- The Washington Times - Sunday, January 8, 2006

Sudan’s ‘new reality’

Sudan’s chief diplomat in Washington predicts that 2006 will be a year in which his government achieves a permanent peace with rebel groups and improves relations with the United States, which still includes the African nation on a list of countries that support terrorism.

In a New Year’s message, Ambassador Khidir Ahmed said Sudan is celebrating 50 years of independence and the end of a civil war that lasted more than 25 years. However, Africa specialists warn of continuing conflicts that could bring more violence, and the United Nations is worried about the status of peace negotiations that brought the rebel Sudanese People’s Liberation Movement into a national-unity government last year.

“As we enter 2006, the government is confident that these talks will produce positive results in the very near future,” Mr. Ahmed said.

He called on the United States to lift economic sanctions and upgrade diplomatic relations to the ambassadorial level. Mr. Ahmed, while given the title of ambassador by his own government, is recognized by the United States only as charge d’affaires.

“A new reality is being created in Sudan that should facilitate the normalization of bilateral relations with the U.S.,” he said. “The failure to acknowledge recent positive events and to normalize bilateral relations would prevent the U.S. from playing an important role in the development of a country that has significant importance to U.S. interests on many levels.”

Although U.S. officials say Sudan has been cooperating in the war on terrorism, it has not progressed enough to be removed from the State Department’s list of nations that sponsor terrorism.

The United States condemned the Sudanese government for “genocide” in the western Darfur region, where Islamic militias have massacred tens of thousands of black African farmers in attempts to crush a rebel uprising. Smaller rebel groups are also active in the eastern part of the country.

U.N. Secretary-General Kofi Annan last week said, “In Darfur, security on the ground must urgently improve, and the search for a durable political peace, including a permanent cease-fire, must be intensified.”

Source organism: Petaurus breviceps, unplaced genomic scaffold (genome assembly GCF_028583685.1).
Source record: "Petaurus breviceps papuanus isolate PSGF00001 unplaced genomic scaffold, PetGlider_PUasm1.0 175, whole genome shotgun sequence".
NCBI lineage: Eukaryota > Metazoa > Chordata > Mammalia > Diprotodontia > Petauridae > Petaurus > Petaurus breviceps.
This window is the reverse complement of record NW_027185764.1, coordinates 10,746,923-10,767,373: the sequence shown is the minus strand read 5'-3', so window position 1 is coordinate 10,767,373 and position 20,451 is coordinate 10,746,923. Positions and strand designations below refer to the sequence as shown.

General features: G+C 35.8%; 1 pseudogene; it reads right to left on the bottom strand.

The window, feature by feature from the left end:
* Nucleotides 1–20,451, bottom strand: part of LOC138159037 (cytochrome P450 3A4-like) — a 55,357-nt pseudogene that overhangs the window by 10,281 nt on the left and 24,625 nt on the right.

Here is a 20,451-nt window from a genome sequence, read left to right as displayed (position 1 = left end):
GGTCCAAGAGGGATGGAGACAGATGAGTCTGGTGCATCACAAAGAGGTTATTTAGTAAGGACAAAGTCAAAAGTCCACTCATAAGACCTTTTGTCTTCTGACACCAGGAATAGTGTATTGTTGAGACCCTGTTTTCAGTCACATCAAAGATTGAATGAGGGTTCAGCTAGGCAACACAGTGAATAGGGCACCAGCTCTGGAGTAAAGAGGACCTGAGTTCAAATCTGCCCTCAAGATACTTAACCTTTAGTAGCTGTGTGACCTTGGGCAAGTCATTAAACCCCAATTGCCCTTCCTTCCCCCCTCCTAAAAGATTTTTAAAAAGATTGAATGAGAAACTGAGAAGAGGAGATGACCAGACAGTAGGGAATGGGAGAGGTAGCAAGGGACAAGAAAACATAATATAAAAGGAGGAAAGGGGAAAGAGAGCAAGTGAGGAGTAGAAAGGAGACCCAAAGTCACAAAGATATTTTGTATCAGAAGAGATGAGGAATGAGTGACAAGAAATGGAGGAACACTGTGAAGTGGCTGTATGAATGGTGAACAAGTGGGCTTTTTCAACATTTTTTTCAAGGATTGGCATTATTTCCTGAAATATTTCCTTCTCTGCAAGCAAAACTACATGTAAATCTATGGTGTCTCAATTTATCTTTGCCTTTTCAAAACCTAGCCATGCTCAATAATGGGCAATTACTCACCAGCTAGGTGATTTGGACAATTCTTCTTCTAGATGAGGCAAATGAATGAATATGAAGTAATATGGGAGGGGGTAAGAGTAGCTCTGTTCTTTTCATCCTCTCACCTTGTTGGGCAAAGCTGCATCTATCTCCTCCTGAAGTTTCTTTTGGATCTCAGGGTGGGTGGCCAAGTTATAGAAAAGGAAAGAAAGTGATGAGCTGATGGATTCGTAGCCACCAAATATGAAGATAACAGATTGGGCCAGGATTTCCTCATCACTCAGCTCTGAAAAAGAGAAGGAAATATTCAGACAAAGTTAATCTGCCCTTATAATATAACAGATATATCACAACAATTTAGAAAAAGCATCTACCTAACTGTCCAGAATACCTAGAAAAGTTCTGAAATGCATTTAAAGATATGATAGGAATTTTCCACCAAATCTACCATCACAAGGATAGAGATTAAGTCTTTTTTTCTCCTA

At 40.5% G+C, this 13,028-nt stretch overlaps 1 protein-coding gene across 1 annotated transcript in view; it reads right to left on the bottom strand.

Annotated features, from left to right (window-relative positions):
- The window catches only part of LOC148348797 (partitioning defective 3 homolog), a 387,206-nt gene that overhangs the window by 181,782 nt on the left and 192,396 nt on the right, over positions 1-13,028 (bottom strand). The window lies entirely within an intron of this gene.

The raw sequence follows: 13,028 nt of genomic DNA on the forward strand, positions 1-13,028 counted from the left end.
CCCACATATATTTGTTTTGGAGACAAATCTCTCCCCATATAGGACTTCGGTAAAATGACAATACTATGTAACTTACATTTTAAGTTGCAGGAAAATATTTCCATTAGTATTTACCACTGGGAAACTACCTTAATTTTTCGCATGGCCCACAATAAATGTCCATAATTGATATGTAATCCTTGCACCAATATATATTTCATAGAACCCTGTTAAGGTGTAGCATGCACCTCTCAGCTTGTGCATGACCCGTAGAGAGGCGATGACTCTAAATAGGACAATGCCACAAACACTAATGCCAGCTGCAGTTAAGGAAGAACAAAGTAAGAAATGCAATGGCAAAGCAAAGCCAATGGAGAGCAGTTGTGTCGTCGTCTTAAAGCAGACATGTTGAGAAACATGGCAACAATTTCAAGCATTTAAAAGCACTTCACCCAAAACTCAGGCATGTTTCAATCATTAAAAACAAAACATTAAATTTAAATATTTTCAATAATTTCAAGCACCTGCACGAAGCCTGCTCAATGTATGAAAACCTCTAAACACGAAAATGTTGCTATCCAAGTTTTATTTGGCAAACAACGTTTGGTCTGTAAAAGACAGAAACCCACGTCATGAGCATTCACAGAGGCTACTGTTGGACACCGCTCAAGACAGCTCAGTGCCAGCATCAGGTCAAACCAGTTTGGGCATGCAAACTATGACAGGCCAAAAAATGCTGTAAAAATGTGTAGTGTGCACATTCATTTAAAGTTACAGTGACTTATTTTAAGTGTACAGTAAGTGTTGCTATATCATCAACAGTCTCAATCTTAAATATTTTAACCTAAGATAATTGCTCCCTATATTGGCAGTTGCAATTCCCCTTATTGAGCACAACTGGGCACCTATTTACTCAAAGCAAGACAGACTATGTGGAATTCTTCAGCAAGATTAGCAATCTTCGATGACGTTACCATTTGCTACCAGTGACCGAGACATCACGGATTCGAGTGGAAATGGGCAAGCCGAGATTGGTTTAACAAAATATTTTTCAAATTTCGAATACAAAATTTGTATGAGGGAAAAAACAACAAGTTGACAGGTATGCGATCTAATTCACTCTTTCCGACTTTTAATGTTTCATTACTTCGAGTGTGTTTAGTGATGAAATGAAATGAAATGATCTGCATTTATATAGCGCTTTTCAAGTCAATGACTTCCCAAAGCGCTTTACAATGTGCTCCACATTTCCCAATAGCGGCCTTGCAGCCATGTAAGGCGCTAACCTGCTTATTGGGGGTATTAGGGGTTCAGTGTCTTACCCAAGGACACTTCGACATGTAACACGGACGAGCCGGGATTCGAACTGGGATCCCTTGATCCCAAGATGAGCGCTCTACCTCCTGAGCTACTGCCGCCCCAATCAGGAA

Diplomatic traffic

Foreign visitors in Washington this week include:

Wednesday

• A delegation from Germany with Christian Schmidt, deputy defense minister; Eckart von Klaeden, foreign-policy spokesman for the Christian Democratic Union and Christian Social Union coalition; Andreas Schockenhoff, deputy leader of the CDU/CSU coalition; Markus Meckle, former East German foreign minister in the democratic transition government; and Karsten Voigt, coordinator of U.S.-German relations in the Foreign Ministry. They attend a conference sponsored by the Trans-Atlantic German Society for Foreign Policy and the American Council on Germany.

• Eberhard Sandschneider, director of the German Council on Foreign Relations, who holds a 2 p.m. news conference at the National Press Club.

• A delegation from Moldova with Nicolae Corlateanu, consultant to the Ministry of Reintegration; Stefan Gligor, consultant to the parliament; and Stela Jantuan of the parliament’s Information, Analysis and Prognosis Service. They brief invited guests of Radio Free Europe/Radio Liberty.

Friday

• German Chancellor Angela Merkel, who meets with President Bush.

• Redouane Boudjemaa of Algeria’s El Youm newspaper, Hafez al-Bukari of the Yemeni Center for Polling and Communications Research, Rola Dashti of the Kuwait Economic Society, Neila Charchour Hachicha of Tunisia’s Liberal Party of the Mediterranean, Ali Saif Hassan of Yemen’s Political Development Forum and Saad Eddin Ibrahim, director of Egypt’s Ibn Khaldun Center. They discuss reforms in North Africa in a forum at the American Enterprise Institute.

Call Embassy Row at 202/636-3297, fax 202/832-7278 or e-mail jmorrison@washingtontimes.com.

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